Lenmar MACH1-Gamma: This charger was unique among those tested in that it is equipped with a cooling fan that runs during the quick charge cycle to help regulate cell temperature. (The fan may have skewed the temperature measurements, however, since it cools -- and the thermocouple measures -- only at the surfaces of the cells, and so the true cell internal temperature may have been somewhat higher.) It was the second fasted charger tested, completing its quick charge cycle in about one hour (and, in fact, its temperature peak suggested that the actual quick charge may have taken only about half of that time). However, at 83% of maximum capacity, its quick charge was not as complete as that delivered by other (slower) chargers. Its 24 hour charge result was especially disappointing, and at less than 87% of the maximum, was the least effective 24 hour charge measured.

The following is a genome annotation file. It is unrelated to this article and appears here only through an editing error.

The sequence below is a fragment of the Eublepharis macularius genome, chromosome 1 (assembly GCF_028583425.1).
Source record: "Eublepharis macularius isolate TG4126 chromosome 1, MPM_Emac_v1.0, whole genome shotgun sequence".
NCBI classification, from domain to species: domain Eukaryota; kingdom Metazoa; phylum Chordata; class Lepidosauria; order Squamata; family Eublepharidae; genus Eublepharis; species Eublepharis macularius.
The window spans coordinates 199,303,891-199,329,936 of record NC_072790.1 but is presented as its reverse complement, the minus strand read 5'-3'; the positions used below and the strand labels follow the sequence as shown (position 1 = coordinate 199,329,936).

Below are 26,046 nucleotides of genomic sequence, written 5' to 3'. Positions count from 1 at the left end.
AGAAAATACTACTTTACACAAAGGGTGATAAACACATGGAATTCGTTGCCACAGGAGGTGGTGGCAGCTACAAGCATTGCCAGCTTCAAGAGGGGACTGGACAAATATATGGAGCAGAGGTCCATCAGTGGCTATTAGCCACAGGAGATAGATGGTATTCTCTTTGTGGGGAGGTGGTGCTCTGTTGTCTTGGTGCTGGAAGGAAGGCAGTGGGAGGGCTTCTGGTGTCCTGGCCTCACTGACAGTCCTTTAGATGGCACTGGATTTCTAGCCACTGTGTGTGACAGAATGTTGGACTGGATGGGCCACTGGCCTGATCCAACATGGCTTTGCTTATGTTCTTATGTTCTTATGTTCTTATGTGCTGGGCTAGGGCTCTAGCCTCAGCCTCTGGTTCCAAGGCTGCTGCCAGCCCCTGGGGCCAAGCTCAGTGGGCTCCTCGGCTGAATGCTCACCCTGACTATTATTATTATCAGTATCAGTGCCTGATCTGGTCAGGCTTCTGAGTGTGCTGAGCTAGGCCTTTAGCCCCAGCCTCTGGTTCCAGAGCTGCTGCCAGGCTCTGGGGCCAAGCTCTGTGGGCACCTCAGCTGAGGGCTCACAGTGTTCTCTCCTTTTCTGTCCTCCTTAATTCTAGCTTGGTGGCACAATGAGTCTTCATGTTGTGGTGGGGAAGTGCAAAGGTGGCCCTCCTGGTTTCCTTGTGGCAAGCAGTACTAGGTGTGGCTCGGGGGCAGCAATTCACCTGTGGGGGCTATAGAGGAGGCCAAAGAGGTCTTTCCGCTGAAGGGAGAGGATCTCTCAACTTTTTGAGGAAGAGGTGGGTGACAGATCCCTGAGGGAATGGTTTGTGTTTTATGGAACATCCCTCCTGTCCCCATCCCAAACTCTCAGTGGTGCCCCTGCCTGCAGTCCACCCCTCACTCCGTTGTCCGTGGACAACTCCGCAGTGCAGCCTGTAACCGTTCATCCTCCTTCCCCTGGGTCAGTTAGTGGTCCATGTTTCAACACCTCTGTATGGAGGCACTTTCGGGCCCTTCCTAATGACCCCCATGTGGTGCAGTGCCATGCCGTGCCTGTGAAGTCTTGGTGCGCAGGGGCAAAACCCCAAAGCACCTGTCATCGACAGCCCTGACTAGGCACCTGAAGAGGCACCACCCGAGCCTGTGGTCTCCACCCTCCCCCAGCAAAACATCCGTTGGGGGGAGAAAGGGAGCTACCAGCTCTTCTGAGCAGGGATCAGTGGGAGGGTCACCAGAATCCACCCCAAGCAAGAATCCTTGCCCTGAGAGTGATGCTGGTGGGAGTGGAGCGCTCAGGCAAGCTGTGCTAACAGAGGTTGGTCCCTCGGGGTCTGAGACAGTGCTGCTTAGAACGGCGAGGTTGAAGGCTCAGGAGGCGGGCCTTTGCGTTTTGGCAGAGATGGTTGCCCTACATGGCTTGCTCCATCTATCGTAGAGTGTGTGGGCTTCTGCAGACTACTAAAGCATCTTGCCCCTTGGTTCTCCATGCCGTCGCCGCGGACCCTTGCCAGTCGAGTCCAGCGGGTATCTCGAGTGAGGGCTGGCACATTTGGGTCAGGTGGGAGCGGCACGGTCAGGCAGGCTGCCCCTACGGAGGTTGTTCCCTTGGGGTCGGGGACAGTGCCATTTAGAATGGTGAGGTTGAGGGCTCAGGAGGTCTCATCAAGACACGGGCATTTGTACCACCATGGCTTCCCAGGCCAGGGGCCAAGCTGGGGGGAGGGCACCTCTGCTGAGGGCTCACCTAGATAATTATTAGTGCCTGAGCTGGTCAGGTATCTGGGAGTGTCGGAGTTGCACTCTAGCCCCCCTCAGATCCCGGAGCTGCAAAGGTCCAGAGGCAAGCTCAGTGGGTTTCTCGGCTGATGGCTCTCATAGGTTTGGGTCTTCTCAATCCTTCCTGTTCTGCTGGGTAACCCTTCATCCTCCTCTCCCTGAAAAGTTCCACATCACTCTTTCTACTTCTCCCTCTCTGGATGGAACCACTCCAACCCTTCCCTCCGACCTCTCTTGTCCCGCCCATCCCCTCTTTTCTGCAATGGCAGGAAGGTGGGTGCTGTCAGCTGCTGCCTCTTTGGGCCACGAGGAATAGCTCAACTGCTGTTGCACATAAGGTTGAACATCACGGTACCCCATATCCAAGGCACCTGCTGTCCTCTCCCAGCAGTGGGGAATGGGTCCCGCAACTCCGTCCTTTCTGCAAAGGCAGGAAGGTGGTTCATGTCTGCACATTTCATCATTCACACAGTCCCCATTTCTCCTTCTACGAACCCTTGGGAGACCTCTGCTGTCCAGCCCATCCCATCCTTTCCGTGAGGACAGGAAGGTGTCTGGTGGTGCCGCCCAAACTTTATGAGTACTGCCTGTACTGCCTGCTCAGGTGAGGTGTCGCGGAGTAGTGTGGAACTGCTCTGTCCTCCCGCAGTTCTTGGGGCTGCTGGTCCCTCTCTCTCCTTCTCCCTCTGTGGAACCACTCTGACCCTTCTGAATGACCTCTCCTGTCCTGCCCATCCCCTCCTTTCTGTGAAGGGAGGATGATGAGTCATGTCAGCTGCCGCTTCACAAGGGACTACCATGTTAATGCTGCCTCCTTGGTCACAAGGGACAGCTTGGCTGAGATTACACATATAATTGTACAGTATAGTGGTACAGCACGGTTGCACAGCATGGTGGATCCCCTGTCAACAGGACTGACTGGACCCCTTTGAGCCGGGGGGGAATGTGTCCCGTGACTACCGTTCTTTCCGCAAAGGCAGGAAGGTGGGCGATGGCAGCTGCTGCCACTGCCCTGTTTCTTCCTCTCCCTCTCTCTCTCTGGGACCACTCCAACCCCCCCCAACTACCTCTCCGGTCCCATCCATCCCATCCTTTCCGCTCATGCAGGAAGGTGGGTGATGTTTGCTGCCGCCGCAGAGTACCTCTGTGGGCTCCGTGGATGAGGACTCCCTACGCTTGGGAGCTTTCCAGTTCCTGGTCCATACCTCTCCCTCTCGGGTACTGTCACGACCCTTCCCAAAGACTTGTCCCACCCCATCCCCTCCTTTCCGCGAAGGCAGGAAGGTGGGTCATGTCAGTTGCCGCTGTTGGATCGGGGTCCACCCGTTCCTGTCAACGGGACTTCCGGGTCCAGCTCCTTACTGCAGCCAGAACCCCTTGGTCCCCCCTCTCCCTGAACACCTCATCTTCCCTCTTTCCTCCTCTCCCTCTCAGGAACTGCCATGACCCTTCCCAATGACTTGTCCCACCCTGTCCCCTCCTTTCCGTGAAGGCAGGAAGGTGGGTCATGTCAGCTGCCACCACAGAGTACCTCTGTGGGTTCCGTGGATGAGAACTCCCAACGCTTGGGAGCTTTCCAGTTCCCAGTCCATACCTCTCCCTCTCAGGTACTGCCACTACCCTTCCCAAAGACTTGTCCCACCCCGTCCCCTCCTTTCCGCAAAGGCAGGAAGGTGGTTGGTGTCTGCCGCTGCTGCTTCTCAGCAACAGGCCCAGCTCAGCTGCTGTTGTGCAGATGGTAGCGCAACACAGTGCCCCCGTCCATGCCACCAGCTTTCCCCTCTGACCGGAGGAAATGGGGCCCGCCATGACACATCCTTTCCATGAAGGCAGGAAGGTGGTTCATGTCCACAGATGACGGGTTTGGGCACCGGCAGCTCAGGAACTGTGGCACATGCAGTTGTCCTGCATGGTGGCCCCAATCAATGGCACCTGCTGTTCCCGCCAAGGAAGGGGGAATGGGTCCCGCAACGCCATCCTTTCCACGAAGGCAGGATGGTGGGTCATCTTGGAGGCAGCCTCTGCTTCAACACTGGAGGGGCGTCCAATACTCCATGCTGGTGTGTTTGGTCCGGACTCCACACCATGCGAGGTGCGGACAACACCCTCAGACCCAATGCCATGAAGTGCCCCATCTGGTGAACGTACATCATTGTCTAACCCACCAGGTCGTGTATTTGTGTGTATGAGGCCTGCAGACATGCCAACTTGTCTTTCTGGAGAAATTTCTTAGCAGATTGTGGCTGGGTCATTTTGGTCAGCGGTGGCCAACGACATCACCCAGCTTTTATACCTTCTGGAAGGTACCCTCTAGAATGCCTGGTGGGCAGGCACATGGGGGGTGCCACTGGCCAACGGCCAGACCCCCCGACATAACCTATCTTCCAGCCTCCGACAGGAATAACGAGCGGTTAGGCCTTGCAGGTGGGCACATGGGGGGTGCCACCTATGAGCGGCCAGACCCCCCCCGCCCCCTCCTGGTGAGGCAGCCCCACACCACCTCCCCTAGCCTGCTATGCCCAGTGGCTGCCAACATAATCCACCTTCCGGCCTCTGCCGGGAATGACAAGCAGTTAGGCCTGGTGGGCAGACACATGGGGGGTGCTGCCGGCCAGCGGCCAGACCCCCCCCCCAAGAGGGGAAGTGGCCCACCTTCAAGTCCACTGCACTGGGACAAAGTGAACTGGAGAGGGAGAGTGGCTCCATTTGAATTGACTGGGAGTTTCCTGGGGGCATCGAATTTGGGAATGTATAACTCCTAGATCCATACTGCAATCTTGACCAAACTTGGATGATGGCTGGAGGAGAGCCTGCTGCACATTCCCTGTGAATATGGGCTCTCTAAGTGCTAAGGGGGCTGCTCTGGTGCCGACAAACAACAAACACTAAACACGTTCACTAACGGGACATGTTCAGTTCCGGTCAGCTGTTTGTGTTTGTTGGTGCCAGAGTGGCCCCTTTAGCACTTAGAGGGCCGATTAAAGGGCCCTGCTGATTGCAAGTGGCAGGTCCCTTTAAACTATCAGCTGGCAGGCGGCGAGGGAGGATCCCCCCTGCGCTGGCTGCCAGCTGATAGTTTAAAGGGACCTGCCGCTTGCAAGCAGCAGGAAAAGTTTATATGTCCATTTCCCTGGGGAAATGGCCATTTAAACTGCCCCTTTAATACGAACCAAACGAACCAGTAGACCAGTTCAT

Rayovac PS4: This was the largest and heaviest charger tested (even its wall wart was significantly larger than those supplied with the other desk chargers), which makes it poorly suited for portable "travel" use. While it had the fastest quick charge cycle, it also gave a significantly less complete quick charge (78%) than slower chargers did. Its 24 hour charge, on the other hand, was quite complete, comparable to the other chargers tested. Although others have reported high temperatures with this charger, my measurements detected only moderate charging temperatures.